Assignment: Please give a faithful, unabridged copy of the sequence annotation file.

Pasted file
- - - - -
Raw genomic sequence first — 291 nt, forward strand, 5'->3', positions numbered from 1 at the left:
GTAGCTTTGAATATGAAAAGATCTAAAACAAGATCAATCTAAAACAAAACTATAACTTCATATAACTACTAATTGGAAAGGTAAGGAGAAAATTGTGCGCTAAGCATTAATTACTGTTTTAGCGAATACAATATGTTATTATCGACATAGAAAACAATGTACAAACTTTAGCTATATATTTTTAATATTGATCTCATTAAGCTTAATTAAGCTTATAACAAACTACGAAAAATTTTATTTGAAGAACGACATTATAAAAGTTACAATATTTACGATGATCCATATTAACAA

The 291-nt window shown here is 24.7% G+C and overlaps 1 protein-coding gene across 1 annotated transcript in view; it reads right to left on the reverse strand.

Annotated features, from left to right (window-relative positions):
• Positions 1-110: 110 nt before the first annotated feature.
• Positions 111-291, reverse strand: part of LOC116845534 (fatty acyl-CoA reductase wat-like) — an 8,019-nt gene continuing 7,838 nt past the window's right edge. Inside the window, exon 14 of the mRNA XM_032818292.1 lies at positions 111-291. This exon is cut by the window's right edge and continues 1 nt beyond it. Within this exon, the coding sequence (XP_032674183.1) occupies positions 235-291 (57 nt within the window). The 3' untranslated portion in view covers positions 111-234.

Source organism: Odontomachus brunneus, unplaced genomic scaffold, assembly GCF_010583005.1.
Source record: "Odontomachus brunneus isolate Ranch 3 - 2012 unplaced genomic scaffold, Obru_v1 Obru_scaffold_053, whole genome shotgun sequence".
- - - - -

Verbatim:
Raw genomic sequence first — 291 nt, forward strand, 5'->3', positions numbered from 1 at the left:
GTAGCTTTGAATATGAAAAGATCTAAAACAAGATCAATCTAAAACAAAACTATAACTTCATATAACTACTAATTGGAAAGGTAAGGAGAAAATTGTGCGCTAAGCATTAATTACTGTTTTAGCGAATACAATATGTTATTATCGACATAGAAAACAATGTACAAACTTTAGCTATATATTTTTAATATTGATCTCATTAAGCTTAATTAAGCTTATAACAAACTACGAAAAATTTTATTTGAAGAACGACATTATAAAAGTTACAATATTTACGATGATCCATATTAACAA

The 291-nt window shown here is 24.7% G+C and overlaps 1 protein-coding gene across 1 annotated transcript in view; it reads right to left on the reverse strand.

Annotated features, from left to right (window-relative positions):
• Positions 1-110: 110 nt before the first annotated feature.
• Positions 111-291, reverse strand: part of LOC116845534 (fatty acyl-CoA reductase wat-like) — an 8,019-nt gene continuing 7,838 nt past the window's right edge. Inside the window, exon 14 of the mRNA XM_032818292.1 lies at positions 111-291. This exon is cut by the window's right edge and continues 1 nt beyond it. Within this exon, the coding sequence (XP_032674183.1) occupies positions 235-291 (57 nt within the window). The 3' untranslated portion in view covers positions 111-234.

Source organism: Odontomachus brunneus, unplaced genomic scaffold, assembly GCF_010583005.1.
Source record: "Odontomachus brunneus isolate Ranch 3 - 2012 unplaced genomic scaffold, Obru_v1 Obru_scaffold_053, whole genome shotgun sequence".